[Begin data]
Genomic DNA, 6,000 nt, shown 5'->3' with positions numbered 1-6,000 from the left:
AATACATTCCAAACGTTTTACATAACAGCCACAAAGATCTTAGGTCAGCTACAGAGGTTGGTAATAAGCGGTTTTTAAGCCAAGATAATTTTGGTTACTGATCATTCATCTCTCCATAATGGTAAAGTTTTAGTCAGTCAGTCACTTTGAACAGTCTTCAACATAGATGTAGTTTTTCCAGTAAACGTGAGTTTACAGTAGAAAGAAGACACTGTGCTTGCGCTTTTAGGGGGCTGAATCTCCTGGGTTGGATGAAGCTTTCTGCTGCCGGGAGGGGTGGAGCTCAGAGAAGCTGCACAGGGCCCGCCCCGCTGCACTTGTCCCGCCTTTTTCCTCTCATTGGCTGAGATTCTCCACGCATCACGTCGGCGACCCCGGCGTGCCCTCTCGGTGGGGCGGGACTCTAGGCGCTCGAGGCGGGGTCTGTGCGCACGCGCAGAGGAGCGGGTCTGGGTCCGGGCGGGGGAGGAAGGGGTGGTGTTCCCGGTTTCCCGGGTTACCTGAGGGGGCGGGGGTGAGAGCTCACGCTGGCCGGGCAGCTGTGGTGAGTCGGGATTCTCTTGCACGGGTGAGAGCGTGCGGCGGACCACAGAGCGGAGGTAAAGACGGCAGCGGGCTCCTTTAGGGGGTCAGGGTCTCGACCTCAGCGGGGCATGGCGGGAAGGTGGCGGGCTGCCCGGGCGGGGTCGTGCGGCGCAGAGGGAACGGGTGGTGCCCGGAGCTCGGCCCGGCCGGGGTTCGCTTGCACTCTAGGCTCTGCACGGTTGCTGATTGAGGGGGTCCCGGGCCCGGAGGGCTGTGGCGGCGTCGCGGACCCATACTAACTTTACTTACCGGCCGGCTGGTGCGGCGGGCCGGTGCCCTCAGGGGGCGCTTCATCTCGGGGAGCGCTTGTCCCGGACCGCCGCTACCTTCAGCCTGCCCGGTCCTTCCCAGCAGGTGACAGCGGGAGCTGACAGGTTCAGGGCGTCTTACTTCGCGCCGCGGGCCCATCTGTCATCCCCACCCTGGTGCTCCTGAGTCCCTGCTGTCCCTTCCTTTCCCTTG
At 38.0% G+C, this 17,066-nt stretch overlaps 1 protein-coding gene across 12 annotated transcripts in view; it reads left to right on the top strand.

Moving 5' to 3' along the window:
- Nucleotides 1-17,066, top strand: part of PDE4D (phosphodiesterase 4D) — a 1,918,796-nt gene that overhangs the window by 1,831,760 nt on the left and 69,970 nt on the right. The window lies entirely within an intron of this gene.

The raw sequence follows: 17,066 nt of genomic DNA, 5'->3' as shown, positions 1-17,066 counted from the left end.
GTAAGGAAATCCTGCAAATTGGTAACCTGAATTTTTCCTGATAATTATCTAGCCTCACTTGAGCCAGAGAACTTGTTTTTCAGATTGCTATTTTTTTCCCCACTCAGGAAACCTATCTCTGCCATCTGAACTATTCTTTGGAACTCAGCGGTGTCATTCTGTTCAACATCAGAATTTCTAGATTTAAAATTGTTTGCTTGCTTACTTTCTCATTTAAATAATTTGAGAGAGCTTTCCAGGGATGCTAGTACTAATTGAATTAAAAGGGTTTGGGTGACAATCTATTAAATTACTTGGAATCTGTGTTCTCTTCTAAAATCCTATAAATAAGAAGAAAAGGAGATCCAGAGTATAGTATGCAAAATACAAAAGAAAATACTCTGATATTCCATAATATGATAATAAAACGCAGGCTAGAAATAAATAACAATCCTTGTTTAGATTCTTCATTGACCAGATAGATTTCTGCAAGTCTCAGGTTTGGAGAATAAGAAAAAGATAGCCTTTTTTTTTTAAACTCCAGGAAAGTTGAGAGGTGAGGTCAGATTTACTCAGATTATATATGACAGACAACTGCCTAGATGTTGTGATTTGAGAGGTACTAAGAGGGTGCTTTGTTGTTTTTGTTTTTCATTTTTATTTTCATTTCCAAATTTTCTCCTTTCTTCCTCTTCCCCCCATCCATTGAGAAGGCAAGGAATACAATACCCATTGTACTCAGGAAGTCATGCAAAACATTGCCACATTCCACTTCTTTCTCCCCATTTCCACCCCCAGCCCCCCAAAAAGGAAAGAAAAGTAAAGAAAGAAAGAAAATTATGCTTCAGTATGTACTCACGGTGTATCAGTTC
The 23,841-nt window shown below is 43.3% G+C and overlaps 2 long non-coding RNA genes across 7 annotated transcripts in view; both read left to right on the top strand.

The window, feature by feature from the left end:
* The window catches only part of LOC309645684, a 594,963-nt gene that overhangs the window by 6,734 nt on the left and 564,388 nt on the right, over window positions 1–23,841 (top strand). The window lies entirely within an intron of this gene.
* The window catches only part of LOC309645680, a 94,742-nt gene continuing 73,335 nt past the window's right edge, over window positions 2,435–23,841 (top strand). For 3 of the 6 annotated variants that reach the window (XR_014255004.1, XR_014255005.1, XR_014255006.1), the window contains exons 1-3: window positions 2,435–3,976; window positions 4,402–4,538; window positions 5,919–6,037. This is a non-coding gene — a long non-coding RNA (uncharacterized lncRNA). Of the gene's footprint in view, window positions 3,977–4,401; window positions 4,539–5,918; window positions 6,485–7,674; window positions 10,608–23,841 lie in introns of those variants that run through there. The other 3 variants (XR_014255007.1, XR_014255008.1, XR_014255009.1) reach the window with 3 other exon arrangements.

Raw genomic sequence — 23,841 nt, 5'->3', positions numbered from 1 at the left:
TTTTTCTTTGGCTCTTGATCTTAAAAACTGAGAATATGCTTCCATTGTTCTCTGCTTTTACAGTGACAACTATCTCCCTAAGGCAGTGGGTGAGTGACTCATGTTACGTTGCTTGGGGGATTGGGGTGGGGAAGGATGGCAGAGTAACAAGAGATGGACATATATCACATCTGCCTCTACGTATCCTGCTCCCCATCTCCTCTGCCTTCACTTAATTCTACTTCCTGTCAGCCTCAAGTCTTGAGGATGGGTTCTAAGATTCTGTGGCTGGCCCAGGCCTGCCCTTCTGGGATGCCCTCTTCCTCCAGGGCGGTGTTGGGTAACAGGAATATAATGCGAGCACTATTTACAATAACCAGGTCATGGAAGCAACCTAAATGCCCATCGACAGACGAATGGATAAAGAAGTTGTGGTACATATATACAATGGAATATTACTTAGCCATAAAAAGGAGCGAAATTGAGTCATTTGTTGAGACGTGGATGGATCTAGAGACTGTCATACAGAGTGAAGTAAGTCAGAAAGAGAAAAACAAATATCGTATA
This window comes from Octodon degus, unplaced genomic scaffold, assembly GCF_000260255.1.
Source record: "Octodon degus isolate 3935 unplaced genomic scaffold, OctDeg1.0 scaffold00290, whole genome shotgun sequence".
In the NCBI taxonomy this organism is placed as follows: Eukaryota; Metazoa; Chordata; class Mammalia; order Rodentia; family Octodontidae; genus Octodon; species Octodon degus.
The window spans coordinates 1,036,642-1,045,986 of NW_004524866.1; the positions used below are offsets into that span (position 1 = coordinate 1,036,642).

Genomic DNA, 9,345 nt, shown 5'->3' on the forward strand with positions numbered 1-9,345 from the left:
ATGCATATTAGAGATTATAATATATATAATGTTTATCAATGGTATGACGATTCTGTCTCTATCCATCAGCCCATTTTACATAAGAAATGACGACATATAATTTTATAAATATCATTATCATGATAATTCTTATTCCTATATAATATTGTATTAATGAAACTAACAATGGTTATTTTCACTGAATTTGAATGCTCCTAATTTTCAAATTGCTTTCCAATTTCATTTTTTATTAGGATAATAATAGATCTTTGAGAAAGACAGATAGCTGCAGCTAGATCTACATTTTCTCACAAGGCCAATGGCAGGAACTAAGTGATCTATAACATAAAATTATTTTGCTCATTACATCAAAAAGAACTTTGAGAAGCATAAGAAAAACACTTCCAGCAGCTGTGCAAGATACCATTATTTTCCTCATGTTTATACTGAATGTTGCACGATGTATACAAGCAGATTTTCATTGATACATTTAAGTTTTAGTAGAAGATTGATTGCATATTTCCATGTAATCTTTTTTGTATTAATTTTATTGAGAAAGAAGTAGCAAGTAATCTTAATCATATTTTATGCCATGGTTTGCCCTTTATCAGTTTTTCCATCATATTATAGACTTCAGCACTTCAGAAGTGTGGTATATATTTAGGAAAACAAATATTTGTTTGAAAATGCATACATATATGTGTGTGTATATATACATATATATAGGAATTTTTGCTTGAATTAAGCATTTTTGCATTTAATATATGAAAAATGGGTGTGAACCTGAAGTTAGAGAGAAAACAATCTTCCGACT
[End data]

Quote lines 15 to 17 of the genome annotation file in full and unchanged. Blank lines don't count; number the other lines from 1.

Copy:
Source record: "Octodon degus isolate 3935 unplaced genomic scaffold, OctDeg1.0 scaffold00290, whole genome shotgun sequence".
In the NCBI taxonomy this organism is placed as follows: Eukaryota; Metazoa; Chordata; class Mammalia; order Rodentia; family Octodontidae; genus Octodon; species Octodon degus.
The window spans coordinates 1,036,642-1,045,986 of NW_004524866.1; the positions used below are offsets into that span (position 1 = coordinate 1,036,642).